Black South Africans Throng Malls as Income Rises
|November 6, 2013||Posted by Staff under Economic Principles|
South Africa’s growing black middle class: 4.2 million people strong last year and double what it was in 2004.
The country now has more middle-class blacks than white, and the group spends more annually as well.
The newly affluent are moving from townships and the countryside to formerly whites-only suburbs, boosting the revenue of companies from car retailers to supermarkets.
Since 1994, national income per capita has climbed 40 percent, access to power has risen to more than 80 percent of the population from 50 percent and more than 3 million houses have been built.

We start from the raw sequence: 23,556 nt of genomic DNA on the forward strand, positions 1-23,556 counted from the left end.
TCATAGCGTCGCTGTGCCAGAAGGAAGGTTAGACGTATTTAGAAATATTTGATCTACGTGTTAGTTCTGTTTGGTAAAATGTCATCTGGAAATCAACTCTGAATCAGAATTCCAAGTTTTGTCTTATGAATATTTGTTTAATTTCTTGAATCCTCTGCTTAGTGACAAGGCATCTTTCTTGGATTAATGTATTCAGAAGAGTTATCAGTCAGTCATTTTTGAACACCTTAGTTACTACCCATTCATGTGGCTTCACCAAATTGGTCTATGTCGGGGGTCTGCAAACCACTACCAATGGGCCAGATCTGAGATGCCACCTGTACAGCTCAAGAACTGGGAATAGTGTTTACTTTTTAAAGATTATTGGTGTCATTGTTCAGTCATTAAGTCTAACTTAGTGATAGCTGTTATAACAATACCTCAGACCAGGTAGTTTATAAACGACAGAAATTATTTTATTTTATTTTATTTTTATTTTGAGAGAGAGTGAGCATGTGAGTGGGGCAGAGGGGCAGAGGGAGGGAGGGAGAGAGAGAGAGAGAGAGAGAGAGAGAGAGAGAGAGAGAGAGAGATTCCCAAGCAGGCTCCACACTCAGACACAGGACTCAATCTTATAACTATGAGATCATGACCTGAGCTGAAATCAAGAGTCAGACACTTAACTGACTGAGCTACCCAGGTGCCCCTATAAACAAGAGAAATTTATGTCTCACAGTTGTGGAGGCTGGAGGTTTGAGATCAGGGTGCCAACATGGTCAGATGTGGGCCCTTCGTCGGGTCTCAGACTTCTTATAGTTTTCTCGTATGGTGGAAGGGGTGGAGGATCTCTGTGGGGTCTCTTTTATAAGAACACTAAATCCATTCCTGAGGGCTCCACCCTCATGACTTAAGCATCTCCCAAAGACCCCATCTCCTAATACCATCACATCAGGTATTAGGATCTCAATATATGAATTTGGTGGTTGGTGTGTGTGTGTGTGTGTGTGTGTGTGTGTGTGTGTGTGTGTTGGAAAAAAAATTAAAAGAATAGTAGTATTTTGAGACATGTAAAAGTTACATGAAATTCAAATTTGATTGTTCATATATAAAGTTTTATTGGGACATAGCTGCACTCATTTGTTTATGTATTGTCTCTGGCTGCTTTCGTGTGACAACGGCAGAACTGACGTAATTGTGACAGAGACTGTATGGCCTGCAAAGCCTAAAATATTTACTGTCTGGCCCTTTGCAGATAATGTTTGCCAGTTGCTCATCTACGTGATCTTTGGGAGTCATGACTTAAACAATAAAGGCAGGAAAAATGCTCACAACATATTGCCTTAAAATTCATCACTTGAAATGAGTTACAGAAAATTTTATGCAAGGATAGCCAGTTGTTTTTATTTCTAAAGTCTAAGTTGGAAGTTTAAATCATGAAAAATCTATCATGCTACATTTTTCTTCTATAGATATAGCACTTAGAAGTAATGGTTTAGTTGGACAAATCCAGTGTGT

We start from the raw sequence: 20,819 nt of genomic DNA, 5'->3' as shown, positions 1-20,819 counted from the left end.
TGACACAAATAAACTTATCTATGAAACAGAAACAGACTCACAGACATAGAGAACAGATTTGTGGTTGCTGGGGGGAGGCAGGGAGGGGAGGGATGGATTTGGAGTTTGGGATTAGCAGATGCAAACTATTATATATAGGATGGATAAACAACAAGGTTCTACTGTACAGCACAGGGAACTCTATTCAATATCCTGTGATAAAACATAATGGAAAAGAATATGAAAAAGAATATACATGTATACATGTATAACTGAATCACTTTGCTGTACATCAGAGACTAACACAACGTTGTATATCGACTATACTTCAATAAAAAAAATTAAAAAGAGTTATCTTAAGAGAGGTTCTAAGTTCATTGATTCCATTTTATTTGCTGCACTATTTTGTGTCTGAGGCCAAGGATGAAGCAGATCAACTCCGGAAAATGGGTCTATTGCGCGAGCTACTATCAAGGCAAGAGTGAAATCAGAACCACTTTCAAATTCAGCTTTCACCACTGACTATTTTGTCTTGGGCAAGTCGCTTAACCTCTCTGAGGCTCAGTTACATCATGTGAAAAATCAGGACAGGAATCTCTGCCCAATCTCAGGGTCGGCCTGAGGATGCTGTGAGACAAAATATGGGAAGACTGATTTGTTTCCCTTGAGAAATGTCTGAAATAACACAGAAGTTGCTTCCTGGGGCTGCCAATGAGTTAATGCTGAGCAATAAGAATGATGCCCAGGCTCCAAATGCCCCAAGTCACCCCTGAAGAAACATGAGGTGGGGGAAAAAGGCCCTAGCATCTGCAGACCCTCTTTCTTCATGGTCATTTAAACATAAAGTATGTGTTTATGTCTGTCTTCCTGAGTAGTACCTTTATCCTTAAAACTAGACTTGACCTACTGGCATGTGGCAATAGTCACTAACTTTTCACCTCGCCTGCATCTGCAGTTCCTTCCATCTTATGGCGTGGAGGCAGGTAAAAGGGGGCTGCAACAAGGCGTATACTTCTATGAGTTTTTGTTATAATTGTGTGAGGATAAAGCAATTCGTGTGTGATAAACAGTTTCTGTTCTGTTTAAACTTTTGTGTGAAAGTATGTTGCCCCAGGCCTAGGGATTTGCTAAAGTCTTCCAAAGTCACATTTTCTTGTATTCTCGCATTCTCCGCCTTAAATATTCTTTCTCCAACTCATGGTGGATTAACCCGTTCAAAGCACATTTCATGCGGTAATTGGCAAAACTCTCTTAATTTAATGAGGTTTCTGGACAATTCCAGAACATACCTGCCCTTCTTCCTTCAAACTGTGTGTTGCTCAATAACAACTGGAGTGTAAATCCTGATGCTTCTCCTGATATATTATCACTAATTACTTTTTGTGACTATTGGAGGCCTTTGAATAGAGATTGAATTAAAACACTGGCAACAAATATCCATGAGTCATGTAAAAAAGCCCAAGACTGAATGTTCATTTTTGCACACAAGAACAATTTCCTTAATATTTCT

Of a population of 53 million people, the number of black South Africans classified as the middle class rose from 1.7 million in 2004, the study showed.
While South Africa’s middle class is growing, the unemployment rate of 25.2 percent is the highest of more than 30 emerging-market nations. Income inequality has widened since 1994, with 35 percent of the population living on less than $51 a month. The Gini coefficient, a measure of inequality in which a reading of zero means society is totally equal, worsened to 0.63 in 2009 compared with 0.59 in 1993.
South Africa had a record 173 protests by township residents last year over a lack of housing and basic services.